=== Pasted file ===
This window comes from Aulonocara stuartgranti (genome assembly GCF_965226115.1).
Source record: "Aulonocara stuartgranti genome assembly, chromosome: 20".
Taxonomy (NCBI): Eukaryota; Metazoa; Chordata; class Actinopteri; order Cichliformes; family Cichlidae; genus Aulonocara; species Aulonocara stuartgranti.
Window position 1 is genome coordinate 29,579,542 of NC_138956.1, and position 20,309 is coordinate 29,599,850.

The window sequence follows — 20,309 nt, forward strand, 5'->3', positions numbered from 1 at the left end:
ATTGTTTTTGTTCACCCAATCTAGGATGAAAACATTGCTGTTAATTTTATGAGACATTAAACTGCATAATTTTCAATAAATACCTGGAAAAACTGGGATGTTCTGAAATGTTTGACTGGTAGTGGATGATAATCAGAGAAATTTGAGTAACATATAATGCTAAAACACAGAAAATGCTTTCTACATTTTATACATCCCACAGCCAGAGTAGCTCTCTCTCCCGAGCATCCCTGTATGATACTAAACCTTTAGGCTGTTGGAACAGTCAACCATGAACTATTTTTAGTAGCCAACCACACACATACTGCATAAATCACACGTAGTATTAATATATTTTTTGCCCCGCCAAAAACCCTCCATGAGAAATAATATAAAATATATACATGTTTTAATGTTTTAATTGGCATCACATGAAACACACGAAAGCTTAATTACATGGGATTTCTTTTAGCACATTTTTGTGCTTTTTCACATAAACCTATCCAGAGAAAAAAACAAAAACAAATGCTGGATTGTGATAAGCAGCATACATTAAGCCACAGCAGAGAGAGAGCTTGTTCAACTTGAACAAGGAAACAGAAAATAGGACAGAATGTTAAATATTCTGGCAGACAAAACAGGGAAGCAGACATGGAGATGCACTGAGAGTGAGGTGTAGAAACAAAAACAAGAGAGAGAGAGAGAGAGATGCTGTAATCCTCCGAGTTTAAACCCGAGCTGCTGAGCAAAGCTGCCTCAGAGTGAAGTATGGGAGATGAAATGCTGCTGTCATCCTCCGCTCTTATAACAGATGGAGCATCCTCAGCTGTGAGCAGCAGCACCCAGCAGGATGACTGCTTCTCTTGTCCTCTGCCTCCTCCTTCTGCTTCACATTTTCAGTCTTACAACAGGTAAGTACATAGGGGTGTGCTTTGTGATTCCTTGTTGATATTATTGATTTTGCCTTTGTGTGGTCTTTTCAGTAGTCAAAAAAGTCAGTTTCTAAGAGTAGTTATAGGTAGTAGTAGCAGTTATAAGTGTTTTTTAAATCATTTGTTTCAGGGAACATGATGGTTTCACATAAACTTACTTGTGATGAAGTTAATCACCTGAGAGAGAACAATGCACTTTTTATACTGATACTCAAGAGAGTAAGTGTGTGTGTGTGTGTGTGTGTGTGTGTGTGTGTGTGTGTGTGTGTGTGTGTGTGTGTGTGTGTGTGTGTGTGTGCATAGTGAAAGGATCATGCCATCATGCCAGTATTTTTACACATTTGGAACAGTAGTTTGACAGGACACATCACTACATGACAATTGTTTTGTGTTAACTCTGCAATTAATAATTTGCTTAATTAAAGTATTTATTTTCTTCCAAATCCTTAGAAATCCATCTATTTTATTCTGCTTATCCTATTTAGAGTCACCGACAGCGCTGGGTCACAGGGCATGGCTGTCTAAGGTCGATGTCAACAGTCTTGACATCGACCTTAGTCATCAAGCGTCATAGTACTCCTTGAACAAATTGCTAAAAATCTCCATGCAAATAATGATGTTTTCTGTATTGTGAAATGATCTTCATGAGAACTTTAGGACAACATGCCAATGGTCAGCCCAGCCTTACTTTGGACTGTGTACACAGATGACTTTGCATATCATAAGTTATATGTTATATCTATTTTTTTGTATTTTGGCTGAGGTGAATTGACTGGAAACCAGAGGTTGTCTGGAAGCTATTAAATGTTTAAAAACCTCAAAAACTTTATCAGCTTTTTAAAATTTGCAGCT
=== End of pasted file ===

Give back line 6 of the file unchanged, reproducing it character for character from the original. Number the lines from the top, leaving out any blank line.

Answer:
ATTGTTTTTGTTCACCCAATCTAGGATGAAAACATTGCTGTTAATTTTATGAGACATTAAACTGCATAATTTTCAATAAATACCTGGAAAAACTGGGATGTTCTGAAATGTTTGACTGGTAGTGGATGATAATCAGAGAAATTTGAGTAACATATAATGCTAAAACACAGAAAATGCTTTCTACATTTTATACATCCCACAGCCAGAGTAGCTCTCTCTCCCGAGCATCCCTGTATGATACTAAACCTTTAGGCTGTTGGAACAGTCAACCATGAACTATTTTTAGTAGCCAACCACACACATACTGCATAAATCACACGTAGTATTAATATATTTTTTGCCCCGCCAAAAACCCTCCATGAGAAATAATATAAAATATATACATGTTTTAATGTTTTAATTGGCATCACATGAAACACACGAAAGCTTAATTACATGGGATTTCTTTTAGCACATTTTTGTGCTTTTTCACATAAACCTATCCAGAGAAAAAAACAAAAACAAATGCTGGATTGTGATAAGCAGCATACATTAAGCCACAGCAGAGAGAGAGCTTGTTCAACTTGAACAAGGAAACAGAAAATAGGACAGAATGTTAAATATTCTGGCAGACAAAACAGGGAAGCAGACATGGAGATGCACTGAGAGTGAGGTGTAGAAACAAAAACAAGAGAGAGAGAGAGAGAGATGCTGTAATCCTCCGAGTTTAAACCCGAGCTGCTGAGCAAAGCTGCCTCAGAGTGAAGTATGGGAGATGAAATGCTGCTGTCATCCTCCGCTCTTATAACAGATGGAGCATCCTCAGCTGTGAGCAGCAGCACCCAGCAGGATGACTGCTTCTCTTGTCCTCTGCCTCCTCCTTCTGCTTCACATTTTCAGTCTTACAACAGGTAAGTACATAGGGGTGTGCTTTGTGATTCCTTGTTGATATTATTGATTTTGCCTTTGTGTGGTCTTTTCAGTAGTCAAAAAAGTCAGTTTCTAAGAGTAGTTATAGGTAGTAGTAGCAGTTATAAGTGTTTTTTAAATCATTTGTTTCAGGGAACATGATGGTTTCACATAAACTTACTTGTGATGAAGTTAATCACCTGAGAGAGAACAATGCACTTTTTATACTGATACTCAAGAGAGTAAGTGTGTGTGTGTGTGTGTGTGTGTGTGTGTGTGTGTGTGTGTGTGTGTGTGTGTGTGTGTGTGTGTGTGTGTGTGCATAGTGAAAGGATCATGCCATCATGCCAGTATTTTTACACATTTGGAACAGTAGTTTGACAGGACACATCACTACATGACAATTGTTTTGTGTTAACTCTGCAATTAATAATTTGCTTAATTAAAGTATTTATTTTCTTCCAAATCCTTAGAAATCCATCTATTTTATTCTGCTTATCCTATTTAGAGTCACCGACAGCGCTGGGTCACAGGGCATGGCTGTCTAAGGTCGATGTCAACAGTCTTGACATCGACCTTAGTCATCAAGCGTCATAGTACTCCTTGAACAAATTGCTAAAAATCTCCATGCAAATAATGATGTTTTCTGTATTGTGAAATGATCTTCATGAGAACTTTAGGACAACATGCCAATGGTCAGCCCAGCCTTACTTTGGACTGTGTACACAGATGACTTTGCATATCATAAGTTATATGTTATATCTATTTTTTTGTATTTTGGCTGAGGTGAATTGACTGGAAACCAGAGGTTGTCTGGAAGCTATTAAATGTTTAAAAACCTCAAAAACTTTATCAGCTTTTTAAAATTTGCAGCT